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PSU or MOBO problem! pls help

Last response: in Components
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August 19, 2010 12:39:48 AM

IM NEW at custom build. Everything was completed this morning(custom build). I plugged the comp and it turned on but there's nothing on the screen. I took the battery out for 10 mins and tried it again and nope still nothing. So i waited an hour. Now my comp won't boot! I tried the psu on a diff comp and it didn't work so i assume thats the problem. I tried an old psu(200-250 watts) and i put it on my new custom build pc and it didnt boot and i dont see any green light on the back. So i took back that new psu and tried it again and the comp boot up for 1 sec then turn off.

Here are my thoughts

A: Psu problem ?(Powork 600watts yeah i bought it for 20$ and it sucks!! now im gonna buy a psu that has 80+ certified)

B: Not getting enough Power? COMP SPECS:
MOBO: MSI P7N SLI NVIDIA nForce 750i SLI Socket 775
CPU: Intel pentium e2220 2.4ghz(temporary)
graphics: 9400gt/5450 doesn't matter which 1(temporary) Have 4850
Ram: 2gb on 1 stick LOL
1hdd
and a cd drive

C: MOBO was shorted?(that sucks and it was NEW!)

More about : psu mobo problem pls

a b ) Power supply
August 19, 2010 2:51:56 AM

sounds like your PSU has died taking out something else (probably motherboard) with it.
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a b ) Power supply
August 19, 2010 3:39:43 AM

Don't buy Chinaware next time.
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a c 144 ) Power supply
August 19, 2010 5:41:07 AM

Work through our standard checklist and troubleshooting thread:
http://www.tomshardware.com/forum/261145-31-read-postin...
I mean work through, not just read over it.

Breadboard - that will eliminate any kind of case problem you might have.
http://www.tomshardware.com/forum/262730-31-breadboardi...

The breadboarding thread has a paragraph about how to build and test a PC in stages.

Breadboard with just motherboard, CPU & HSF, case speaker, and PSU. You do have a case speaker installed, right? If not, you really, really need one. If your case or motherboard didn't come with a system speaker, you can buy one here:
http://www.cwc-group.com/casp.html

You can turn on the PC by momentarily shorting the two pins that the case power switch goes to.

You should hear a series of long, single beeps indicating memory problems.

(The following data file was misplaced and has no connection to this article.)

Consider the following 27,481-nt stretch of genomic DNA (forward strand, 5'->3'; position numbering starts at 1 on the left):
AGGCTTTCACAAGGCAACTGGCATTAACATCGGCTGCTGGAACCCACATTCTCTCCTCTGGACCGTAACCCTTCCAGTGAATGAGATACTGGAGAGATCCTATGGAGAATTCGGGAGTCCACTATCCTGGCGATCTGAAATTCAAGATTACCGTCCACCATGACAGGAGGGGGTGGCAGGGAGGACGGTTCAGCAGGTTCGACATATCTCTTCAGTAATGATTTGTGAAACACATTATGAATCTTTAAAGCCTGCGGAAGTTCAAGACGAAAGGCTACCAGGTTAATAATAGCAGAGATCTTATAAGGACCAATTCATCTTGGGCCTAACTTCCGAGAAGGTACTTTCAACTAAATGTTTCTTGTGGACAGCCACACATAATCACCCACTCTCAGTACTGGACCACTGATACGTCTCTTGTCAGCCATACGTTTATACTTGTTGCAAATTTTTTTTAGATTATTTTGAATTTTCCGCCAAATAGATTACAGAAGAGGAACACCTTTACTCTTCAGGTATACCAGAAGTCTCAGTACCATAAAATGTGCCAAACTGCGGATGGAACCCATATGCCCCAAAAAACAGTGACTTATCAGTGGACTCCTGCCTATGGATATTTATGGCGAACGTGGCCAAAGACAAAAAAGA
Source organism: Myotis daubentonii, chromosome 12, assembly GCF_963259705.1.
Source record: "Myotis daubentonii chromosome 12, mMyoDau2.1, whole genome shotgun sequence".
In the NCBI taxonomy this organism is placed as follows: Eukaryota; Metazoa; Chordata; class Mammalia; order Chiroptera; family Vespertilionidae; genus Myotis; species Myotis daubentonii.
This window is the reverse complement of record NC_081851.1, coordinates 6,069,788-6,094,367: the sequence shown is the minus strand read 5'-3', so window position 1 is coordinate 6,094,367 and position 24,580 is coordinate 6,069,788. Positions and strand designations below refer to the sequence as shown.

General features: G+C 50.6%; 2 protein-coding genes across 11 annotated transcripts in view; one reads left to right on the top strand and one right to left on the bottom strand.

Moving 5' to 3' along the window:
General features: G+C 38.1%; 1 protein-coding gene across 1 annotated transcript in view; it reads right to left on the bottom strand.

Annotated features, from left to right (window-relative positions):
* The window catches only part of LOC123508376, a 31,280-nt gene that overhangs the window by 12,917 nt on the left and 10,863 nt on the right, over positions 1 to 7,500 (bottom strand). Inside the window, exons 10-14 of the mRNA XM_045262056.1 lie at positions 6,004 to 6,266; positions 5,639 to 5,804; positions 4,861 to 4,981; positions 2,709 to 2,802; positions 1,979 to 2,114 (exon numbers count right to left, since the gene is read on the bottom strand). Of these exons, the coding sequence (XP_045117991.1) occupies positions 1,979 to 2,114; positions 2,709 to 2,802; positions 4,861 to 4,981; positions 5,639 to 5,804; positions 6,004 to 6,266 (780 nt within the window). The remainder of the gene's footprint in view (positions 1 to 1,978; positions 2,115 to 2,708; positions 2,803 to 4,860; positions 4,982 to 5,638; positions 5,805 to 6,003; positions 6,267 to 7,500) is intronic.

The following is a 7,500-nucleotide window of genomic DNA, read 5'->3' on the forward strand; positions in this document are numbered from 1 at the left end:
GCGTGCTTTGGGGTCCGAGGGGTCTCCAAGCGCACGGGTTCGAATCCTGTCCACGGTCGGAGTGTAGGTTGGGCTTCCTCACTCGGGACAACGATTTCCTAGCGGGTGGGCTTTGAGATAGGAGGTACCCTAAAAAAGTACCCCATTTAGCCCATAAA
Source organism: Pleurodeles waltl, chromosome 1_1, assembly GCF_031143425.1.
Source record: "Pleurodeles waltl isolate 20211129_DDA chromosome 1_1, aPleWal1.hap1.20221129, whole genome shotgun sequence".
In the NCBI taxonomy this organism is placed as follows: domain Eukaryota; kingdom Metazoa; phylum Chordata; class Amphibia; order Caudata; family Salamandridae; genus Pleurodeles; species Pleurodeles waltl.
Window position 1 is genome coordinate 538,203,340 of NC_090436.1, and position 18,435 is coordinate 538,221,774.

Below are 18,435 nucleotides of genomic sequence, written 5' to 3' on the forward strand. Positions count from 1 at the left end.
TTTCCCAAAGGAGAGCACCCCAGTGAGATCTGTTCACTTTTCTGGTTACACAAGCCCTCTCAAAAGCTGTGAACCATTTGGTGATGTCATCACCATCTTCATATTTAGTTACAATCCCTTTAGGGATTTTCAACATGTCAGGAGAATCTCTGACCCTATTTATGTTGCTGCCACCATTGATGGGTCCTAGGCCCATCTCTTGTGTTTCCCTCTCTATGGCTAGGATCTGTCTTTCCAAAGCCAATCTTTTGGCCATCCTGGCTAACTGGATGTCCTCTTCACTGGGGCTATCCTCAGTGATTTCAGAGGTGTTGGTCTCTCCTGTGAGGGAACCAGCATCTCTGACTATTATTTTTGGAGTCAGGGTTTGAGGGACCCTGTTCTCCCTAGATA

Silence indicates a problem with (in most likely order) the PSU, motherboard, or CPU.

If no beeps:
At this point, you can sort of check the PSU. Try to borrow a known good PSU. If you cannot do that, use a DMM to measure the voltages. Measure between the colored wires and either chassis ground or the black wires. Yellow wires should be 12 volts. Red wires: +5 volts, orange wires: +3.3 volts, blue wire : -12 volts, violet wire: 5 volts always on. Tolerances are +/- 5% except for the -12 volts which is +/- 10%.

The gray wire is really important. It should go from 0 to +5 volts when you turn the PSU on with the case switch. CPU needs this signal to boot.

You can turn on the PSU by completely disconnecting the PSU and using a paperclip or jumper wire to short the green wire to one of the neighboring black wires.
http://www.youtube.com/watch?v=5FWXgQSokF4&feature=yout...

This checks the PSU under no load conditions, so it is not completely reliable. But if
it can not pass this, it is dead. Then repeat the checks with the PSU plugged into the computer to put a load on the PSU.

If the system beeps:
If it looks like the PSU is good, install a memory stick. Boot. Beep pattern should change to one long and several short beeps indicating a missing graphics card. Silence or long single beeps indicate a problem with the memory.

Insert the video card and connect any necessary PCIe power connectors. Boot. At this point, the system should POST successfully (a single short beep). Notice that you do not need keyboard, mouse, monitor, or drives to successfully POST.

Now start connecting the rest of the devices starting with the monitor, then keyboard and mouse, then the rest of the devices, testing after each step.
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